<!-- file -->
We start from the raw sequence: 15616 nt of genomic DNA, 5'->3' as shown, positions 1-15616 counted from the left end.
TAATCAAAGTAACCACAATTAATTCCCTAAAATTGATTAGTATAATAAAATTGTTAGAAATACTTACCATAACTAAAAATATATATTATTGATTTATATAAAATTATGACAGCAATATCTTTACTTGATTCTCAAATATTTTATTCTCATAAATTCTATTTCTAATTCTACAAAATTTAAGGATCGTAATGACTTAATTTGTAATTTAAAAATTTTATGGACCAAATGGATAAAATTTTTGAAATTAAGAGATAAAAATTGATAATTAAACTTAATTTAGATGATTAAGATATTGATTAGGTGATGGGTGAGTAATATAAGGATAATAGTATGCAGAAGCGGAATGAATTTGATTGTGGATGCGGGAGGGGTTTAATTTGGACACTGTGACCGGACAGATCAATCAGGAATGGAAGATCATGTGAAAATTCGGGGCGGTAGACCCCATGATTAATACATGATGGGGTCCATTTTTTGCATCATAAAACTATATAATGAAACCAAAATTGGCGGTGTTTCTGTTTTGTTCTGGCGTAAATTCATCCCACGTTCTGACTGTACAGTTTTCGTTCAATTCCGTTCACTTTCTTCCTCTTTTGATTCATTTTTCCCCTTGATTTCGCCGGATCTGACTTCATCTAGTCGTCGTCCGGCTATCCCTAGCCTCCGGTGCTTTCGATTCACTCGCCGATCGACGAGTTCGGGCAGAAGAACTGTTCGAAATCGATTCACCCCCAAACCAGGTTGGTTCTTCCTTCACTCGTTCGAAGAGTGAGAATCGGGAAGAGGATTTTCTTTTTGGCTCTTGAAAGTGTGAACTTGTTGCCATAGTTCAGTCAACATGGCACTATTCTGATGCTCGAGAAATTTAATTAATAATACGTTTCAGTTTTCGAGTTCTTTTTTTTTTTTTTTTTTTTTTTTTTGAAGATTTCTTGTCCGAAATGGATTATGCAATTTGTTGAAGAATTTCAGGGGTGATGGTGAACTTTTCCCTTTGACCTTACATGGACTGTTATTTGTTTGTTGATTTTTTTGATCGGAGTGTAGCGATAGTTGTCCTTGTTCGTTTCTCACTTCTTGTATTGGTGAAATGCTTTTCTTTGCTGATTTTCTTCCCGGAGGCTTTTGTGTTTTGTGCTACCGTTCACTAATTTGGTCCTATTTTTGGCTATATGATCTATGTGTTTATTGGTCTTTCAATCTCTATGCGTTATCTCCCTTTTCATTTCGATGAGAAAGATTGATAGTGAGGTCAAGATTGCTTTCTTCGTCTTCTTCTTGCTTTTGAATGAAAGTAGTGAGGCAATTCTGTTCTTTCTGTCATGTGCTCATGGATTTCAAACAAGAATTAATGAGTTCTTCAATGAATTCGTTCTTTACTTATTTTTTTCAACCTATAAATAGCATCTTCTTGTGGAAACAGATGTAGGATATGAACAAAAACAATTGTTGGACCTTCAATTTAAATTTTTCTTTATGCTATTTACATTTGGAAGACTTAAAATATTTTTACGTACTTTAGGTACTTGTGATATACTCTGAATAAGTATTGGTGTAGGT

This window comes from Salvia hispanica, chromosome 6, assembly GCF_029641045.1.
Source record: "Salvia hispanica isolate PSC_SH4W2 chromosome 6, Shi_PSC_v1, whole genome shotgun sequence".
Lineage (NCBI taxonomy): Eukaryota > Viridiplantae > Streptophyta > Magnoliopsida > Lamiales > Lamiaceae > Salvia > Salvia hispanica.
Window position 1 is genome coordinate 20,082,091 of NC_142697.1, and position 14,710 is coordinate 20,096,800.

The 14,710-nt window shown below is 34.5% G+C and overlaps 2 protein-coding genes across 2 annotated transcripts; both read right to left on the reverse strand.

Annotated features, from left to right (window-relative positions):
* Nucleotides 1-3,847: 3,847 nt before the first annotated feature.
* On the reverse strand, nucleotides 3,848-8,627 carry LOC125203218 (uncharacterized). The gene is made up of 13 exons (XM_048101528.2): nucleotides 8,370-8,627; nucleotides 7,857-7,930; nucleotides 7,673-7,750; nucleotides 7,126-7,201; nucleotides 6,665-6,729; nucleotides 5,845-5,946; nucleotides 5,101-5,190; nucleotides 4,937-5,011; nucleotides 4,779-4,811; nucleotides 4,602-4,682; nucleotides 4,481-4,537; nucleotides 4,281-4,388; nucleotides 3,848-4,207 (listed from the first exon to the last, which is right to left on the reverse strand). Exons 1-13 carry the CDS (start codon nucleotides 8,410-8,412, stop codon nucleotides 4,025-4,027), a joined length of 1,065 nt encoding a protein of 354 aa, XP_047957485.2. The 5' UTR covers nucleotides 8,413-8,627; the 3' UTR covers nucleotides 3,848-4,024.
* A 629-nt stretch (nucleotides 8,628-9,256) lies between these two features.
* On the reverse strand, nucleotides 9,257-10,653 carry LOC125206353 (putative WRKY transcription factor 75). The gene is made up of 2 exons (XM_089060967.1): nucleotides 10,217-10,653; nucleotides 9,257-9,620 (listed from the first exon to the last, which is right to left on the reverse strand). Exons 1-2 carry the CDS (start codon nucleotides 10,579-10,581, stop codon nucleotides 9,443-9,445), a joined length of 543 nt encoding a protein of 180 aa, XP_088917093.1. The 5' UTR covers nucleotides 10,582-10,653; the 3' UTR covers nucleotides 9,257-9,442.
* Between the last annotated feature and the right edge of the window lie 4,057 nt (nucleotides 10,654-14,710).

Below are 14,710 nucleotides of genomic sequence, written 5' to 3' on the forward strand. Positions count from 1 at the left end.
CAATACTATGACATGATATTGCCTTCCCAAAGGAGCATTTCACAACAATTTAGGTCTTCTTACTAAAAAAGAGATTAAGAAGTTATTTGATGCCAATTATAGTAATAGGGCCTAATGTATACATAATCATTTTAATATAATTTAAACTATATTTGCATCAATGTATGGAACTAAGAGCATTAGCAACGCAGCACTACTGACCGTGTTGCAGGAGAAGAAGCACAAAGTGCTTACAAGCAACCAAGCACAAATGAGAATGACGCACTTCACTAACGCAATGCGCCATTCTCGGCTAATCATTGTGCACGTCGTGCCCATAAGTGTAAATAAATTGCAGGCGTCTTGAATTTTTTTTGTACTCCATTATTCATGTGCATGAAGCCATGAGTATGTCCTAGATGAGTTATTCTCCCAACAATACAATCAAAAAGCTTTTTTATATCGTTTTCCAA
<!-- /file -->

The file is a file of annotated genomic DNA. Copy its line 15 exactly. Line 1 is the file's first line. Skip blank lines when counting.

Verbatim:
CAATACTATGACATGATATTGCCTTCCCAAAGGAGCATTTCACAACAATTTAGGTCTTCTTACTAAAAAAGAGATTAAGAAGTTATTTGATGCCAATTATAGTAATAGGGCCTAATGTATACATAATCATTTTAATATAATTTAAACTATATTTGCATCAATGTATGGAACTAAGAGCATTAGCAACGCAGCACTACTGACCGTGTTGCAGGAGAAGAAGCACAAAGTGCTTACAAGCAACCAAGCACAAATGAGAATGACGCACTTCACTAACGCAATGCGCCATTCTCGGCTAATCATTGTGCACGTCGTGCCCATAAGTGTAAATAAATTGCAGGCGTCTTGAATTTTTTTTGTACTCCATTATTCATGTGCATGAAGCCATGAGTATGTCCTAGATGAGTTATTCTCCCAACAATACAATCAAAAAGCTTTTTTATATCGTTTTCCAA